Winter is coming!

Winter is coming!

How to keep yourself safe while motoring in the cold season

Winter is coming! How to keep yourself safe while motoring in the cold season.

Recent data revealed that more severe car accidents occur in winter than in any other month of the year. The research showed that a disproportionate number of accidents happened from November to February (close to 50 per cent in just four months of the year).

But many accidents are avoidable (or at least less serious) if both drivers and vehicles are well prepared for the winter season. For this reason, the used car buying service has compiled some top tips for driving in challenging winter circumstances.

Founder of ChooseMyCar Nick Zapolski believes that forewarned is forearmed. “It’s important to get yourself prepared for winter motoring, as half the battle is being ready. Breaking down in summer is a lot different to breaking down in freezing cold weather, on an unlit road. Being aware and prepped for winter driving will give you some assurances before you make any journey and help keep you and your family safe.”

Prepare your car for winter

It’s essential that your car is adequately prepared for winter, and that includes putting certain items inside it for emergencies. A warning triangle, water, high-vis clothing, warm clothing, torch, phone charger, de-icer, ice scraper, and blanket are all important items to keep in your vehicle over winter. Get your car checked over and consider winter tyres.

What do to if you break down on a dark unlit road

Should this happen to you, the very first thing you need to do is alert other drivers to your issue using your hazard lights. Once your hazards are on, and it’s safe to do so, pull over in the most suitable place, avoiding ditches, long grass, or soft verges, as you may get stuck.

Once you’re safely stopped, place a warning triangle 45 metres behind your car and put on some high-visibility clothing. If your vehicle is on the road, ensure you remain outside of the vehicle and away from the road. Call a breakdown or another professional who can help. If you have no phone signal, wait for another car and flag them down.

Breaking down on a motorway

If you’re in an outside lane, indicate left and move over to the left-hand lane. Then move onto the hard shoulder and put your hazard lights on. Exit your vehicle from the left-hand side of the car and remain behind the safety barrier. Call national highways on 0300 123 5000, then a breakdown provider and anyone else that needs to know.

What to do if your brakes fail

Put your hazards on immediately and slow your vehicle, using your gears. Once you’ve reached a slow enough speed, use the handbrake to come to a complete stop. Ensure you’re steering your car to a suitable stopping place. In the worst-case scenario, where you’re unable to bring the vehicle to a stop using your gears or brakes, you’ll have to use something to slow you down, such as the kerb or a safety barrier.

Driving on snowy or icy roads

 If travel is unavoidable, the best tip is to take it steady. Ensure you leave enough time for your journey, and make sure your car is fully prepared. You may also want to consider changing to winter tyres or having some snow chains in your car. Double-check that you have your safety items in your car, particularly a de-icer, an ice scraper, warm clothes, food, and water in case you break down.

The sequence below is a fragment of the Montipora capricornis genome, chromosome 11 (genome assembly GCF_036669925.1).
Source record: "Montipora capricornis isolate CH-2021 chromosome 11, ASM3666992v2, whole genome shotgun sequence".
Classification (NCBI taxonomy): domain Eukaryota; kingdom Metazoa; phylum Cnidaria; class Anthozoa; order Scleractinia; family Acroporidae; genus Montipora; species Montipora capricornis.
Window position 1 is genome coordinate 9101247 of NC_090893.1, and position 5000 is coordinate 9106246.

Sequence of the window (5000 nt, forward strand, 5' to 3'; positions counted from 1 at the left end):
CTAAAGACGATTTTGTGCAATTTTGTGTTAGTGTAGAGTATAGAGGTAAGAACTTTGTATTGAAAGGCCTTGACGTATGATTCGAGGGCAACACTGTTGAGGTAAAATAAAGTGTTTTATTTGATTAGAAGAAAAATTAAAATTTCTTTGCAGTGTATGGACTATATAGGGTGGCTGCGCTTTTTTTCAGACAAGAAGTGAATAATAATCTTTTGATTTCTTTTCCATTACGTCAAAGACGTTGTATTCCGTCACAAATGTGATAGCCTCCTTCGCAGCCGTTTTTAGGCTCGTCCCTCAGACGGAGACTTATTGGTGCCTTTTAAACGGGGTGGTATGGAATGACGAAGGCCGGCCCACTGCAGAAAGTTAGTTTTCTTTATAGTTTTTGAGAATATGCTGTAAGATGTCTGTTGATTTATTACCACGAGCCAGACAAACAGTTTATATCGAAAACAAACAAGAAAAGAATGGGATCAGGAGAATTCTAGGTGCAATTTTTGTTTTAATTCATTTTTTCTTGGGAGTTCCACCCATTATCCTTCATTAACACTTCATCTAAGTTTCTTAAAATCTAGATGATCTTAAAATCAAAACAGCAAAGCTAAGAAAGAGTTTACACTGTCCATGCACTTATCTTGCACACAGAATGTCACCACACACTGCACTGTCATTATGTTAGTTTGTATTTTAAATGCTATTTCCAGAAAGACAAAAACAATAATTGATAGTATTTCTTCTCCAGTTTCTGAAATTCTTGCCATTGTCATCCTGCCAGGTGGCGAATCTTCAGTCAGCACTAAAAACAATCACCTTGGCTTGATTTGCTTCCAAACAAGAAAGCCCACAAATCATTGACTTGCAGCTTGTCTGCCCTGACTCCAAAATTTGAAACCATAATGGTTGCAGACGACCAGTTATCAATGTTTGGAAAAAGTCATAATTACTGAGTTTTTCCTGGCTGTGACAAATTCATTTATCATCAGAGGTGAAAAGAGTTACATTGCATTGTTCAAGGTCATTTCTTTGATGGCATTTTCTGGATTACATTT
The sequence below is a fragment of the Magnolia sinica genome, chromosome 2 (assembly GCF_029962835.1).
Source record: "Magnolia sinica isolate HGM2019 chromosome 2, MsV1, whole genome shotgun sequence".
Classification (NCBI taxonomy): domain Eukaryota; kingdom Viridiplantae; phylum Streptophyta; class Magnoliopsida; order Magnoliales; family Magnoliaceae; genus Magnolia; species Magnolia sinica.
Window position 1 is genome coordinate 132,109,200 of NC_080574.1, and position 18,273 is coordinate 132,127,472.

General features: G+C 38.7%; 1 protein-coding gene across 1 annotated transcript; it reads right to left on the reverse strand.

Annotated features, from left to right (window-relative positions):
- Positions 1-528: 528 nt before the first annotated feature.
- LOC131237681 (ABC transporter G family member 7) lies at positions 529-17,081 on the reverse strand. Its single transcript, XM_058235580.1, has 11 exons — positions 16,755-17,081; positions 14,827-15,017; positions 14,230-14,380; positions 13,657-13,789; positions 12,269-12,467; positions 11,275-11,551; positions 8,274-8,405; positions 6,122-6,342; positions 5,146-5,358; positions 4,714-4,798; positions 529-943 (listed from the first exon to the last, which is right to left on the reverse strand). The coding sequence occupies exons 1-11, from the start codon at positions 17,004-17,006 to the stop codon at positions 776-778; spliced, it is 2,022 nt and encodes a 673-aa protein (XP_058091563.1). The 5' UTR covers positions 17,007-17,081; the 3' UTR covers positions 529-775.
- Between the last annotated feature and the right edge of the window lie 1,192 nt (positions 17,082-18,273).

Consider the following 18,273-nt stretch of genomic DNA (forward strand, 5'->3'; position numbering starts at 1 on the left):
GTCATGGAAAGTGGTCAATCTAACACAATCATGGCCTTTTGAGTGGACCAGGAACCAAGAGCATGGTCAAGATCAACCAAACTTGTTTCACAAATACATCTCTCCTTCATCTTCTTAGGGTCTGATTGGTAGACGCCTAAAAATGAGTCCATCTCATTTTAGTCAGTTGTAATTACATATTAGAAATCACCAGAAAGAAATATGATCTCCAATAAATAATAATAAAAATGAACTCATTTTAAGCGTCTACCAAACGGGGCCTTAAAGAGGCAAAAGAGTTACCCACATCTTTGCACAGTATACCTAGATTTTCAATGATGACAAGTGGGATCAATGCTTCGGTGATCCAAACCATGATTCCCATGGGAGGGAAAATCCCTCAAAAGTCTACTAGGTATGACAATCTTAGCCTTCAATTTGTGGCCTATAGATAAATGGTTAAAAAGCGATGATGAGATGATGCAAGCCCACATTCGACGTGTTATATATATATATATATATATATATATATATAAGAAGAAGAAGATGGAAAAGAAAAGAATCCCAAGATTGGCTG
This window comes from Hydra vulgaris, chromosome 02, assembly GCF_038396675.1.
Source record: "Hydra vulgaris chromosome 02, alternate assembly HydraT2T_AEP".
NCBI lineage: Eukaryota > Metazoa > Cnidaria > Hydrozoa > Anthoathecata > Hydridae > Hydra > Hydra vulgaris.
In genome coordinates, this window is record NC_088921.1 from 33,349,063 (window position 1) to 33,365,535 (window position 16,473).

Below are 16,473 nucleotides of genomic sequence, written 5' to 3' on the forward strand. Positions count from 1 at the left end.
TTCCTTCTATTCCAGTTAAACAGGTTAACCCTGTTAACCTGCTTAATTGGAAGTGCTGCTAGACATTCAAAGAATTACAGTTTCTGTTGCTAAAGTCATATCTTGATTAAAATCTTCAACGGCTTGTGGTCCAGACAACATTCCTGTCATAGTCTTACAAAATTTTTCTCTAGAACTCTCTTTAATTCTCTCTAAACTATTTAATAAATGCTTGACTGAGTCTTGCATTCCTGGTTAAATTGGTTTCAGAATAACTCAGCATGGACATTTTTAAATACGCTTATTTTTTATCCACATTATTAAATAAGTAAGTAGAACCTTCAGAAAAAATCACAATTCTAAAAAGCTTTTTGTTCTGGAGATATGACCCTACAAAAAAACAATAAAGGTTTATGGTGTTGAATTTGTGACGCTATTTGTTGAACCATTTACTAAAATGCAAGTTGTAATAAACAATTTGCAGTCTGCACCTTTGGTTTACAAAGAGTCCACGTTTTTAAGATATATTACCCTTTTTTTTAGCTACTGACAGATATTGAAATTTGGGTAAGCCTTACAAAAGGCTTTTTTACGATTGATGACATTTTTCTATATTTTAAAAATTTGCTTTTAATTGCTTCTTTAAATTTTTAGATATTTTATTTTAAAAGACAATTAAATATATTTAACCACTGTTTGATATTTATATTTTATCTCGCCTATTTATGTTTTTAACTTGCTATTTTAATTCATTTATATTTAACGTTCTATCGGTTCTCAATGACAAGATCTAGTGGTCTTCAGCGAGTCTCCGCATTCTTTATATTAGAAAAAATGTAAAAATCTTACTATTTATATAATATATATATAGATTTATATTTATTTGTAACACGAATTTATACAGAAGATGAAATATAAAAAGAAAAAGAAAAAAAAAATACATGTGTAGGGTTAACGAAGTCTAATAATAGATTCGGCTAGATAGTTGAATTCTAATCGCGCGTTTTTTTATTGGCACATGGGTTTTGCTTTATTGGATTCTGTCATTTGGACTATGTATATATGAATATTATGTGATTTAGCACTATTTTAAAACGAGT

Once you head out onto the road, drive at a slower speed, in a higher gear, and keep a safe distance from other vehicles, as the braking distance in snow or ice is much further. Try to avoid harsh braking or too much acceleration. Be aware of black ice, which is often impossible to see apart from a shine on the road surface. If you do hit any ice, keep the steering wheel straight, maintain your speed, and do not hit the brakes.

Flooded roads and heavy rain

Flash floods can happen very quickly and without warning. If you do get caught out in heavy rain on the road, turn your headlights on and drive to higher ground. Leave twice as much stopping distance as normal between the vehicle in front of you.

Try to avoid standing water if you can, however, it is passable if care is taken. If the water is more than 10cm (4 inches) deep, don’t drive into it. If it’s less than 10cm, drive slowly and in first gear to ensure high revs. Once you get through the water, test your brakes immediately.

Flat tyre/tyre blowout

 Calmly pull over in a safe place and put your hazard lights on. A flat tyre can be easily resolved, so make sure you’re carrying a spare or repair kit.

A blowout can be a scary experience, especially as our initial instinct to break can make it worse. Braking can cause the vehicle to spin, so instead hold the steering wheel firmly and allow the car to slow down. Once you have slowed, try to find a safe place to stop and again, put your hazard lights on. Ensure you know how to change your tyre and that it’s safe to do so. If you’re unsure how to change a tyre, or it’s unsafe to do so, call a breakdown provider.

Headlights stop working 

If your headlights stop working, don’t stop suddenly, but instead ensure you pull over safely as soon as you can. Use other lights on your vehicles such as hazards, side lights, or even the interior light to ensure visibility.

Once pulled over, try to identify the cause of the problem. If the problem can’t be fixed, call your breakdown provider. If you don’t have any cover, and it’s safe to do so, park your car in a safe place off the road, lock it and return to the vehicle in daylight to fix the issue, or get it towed to the nearest garage.

Poppy Watt

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